Imagine the surprise!
Before November, public polls showed Sen. John Kerry with 65 percent of the Latino vote. “Kerry is winning the Latino vote by a margin greater than Al Gore’s,” one analyst proclaimed.
Then, on election night, the exit polls showed Kerry getting nine points less than Gore had among Latinos. (The Kerry campaign’s internal polling had revealed consistent sub par performance among Latinos.)
Shortly after the election, I wrote here that for too long Democrats had considered Latinos part of the base, failing to acknowledge changes and contradictions in their political views. For example, we found in 2002 that while Latinos identified as Democrats, unlike other partisans, they bore relatively little ill will toward Republicans — a dangerous situation for us.
A couple of weeks later, the Congressional Hispanic Caucus took an even stronger position, urging that the community no longer be treated as part of the base at all.
At the time, controversy swirled around the numbers. The NEP exit poll said just 53 percent of Latinos voted for Kerry, while the Velasquez Institute poll said it was 68 percent.
Now, with the full exit-poll results in hand, the data speak more clearly. Democrats did lose meaningful support among Latino voters. But our problem is concentrated with the relatively assimilated, English-dominant and bilingual segment of the community.
It was quickly apparent that the NEP poll had fallen prey to “clustering bias”. Most of the Hispanic interviews in the national poll were from just a few precincts.
Combining the 51 separate state exit polls provides a more accurate portrait of the Latino vote. Applying NEP’s weighting system to these data yields a national vote of 58 percent Kerry, 40 percent Bush. Our own analysis of their data suggests it was 57 percent to 41 percent. Thus, the decline in Latino support was a less precipitous, but still significant, four to five points.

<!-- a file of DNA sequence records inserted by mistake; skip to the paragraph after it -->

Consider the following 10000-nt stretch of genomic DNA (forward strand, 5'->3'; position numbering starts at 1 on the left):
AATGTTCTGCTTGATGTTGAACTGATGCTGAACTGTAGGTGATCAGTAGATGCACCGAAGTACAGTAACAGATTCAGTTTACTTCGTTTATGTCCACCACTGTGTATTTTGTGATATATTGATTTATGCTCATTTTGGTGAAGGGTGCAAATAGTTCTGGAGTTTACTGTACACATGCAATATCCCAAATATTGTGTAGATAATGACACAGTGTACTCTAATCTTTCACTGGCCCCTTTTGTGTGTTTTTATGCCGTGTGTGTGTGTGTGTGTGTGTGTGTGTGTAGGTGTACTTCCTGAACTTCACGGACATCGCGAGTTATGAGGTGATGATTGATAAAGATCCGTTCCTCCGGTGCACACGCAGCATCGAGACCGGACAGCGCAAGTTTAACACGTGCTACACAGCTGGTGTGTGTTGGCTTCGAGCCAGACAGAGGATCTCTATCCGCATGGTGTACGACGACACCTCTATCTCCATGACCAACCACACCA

While polls still differ on the precise level of Kerry’s Latino support, they all converge on a decline of four to seven points compared to 2000. Over a longer period, the declines are even steeper. Dukakis garnered 65-69 percent of the Latino vote, a far cry from Kerry’s 57 percent.
Both the problems facing the pre election public polls and the challenges confronting Democrats can be understood clearly by examining the underlying data.
Consultants who specialize in Latino politics have long been directing Democrats’ attention to Spanish-dominant recent immigrants. Those are the easiest voters to poll, but, important as those voters are, they are not where the problem seems to be.
Latinos who voted for Kerry in very large numbers tended to be poorer, Spanish-speaking and living in Latino neighborhoods. Those less likely to have voted for Kerry include better-off, English-dominant and bilingual folks who live mainly in more diverse neighborhoods.
According to the Annenberg polling, the decline in Democratic support among Latinos came almost entirely in English-language interviews. Kerry did just one point worse than Gore had among Spanish-dominant voters.
Our analysis of the NEP data demonstrates that 70 percent of Latinos in heavily Latino neighborhoods voted for Kerry, compared to just 52 percent among the quarter of the Latino electorate living in precincts that are less than 5 percent Latino.
Religiosity plays a role in this community, as in nearly all others. Kerry’s support was 26 points higher among Hispanics who go to church more than once a week, than among those who rarely attend.
Recapturing the enthusiasm of the Hispanic community is a central task for Democrats. To be successful, we must first admit we have a problem and locate it with precision. Only then will we be able to develop the strategies and tactics to stanch the losses.
Mellman is president of The Mellman Group and has worked for Democratic candidates and causes since 1982, including Sen. John Kerry (D-Mass.) last year.